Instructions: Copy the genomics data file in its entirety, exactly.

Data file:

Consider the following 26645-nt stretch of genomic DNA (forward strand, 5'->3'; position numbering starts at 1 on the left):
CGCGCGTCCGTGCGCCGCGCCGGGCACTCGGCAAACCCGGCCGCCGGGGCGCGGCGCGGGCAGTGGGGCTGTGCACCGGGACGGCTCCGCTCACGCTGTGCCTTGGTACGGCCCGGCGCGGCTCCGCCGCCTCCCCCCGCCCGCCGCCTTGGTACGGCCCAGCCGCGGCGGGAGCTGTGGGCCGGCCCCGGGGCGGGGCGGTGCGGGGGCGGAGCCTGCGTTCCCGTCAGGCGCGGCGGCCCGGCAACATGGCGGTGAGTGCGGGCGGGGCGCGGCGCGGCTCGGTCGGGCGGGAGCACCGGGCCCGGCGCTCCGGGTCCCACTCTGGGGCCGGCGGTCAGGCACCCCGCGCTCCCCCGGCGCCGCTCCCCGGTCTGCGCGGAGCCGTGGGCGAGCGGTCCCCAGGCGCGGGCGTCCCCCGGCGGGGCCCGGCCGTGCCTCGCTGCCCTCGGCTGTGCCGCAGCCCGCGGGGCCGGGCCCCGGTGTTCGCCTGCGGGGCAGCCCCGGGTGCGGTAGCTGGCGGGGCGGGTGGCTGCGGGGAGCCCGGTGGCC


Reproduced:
Consider the following 26645-nt stretch of genomic DNA (forward strand, 5'->3'; position numbering starts at 1 on the left):
CGCGCGTCCGTGCGCCGCGCCGGGCACTCGGCAAACCCGGCCGCCGGGGCGCGGCGCGGGCAGTGGGGCTGTGCACCGGGACGGCTCCGCTCACGCTGTGCCTTGGTACGGCCCGGCGCGGCTCCGCCGCCTCCCCCCGCCCGCCGCCTTGGTACGGCCCAGCCGCGGCGGGAGCTGTGGGCCGGCCCCGGGGCGGGGCGGTGCGGGGGCGGAGCCTGCGTTCCCGTCAGGCGCGGCGGCCCGGCAACATGGCGGTGAGTGCGGGCGGGGCGCGGCGCGGCTCGGTCGGGCGGGAGCACCGGGCCCGGCGCTCCGGGTCCCACTCTGGGGCCGGCGGTCAGGCACCCCGCGCTCCCCCGGCGCCGCTCCCCGGTCTGCGCGGAGCCGTGGGCGAGCGGTCCCCAGGCGCGGGCGTCCCCCGGCGGGGCCCGGCCGTGCCTCGCTGCCCTCGGCTGTGCCGCAGCCCGCGGGGCCGGGCCCCGGTGTTCGCCTGCGGGGCAGCCCCGGGTGCGGTAGCTGGCGGGGCGGGTGGCTGCGGGGAGCCCGGTGGCC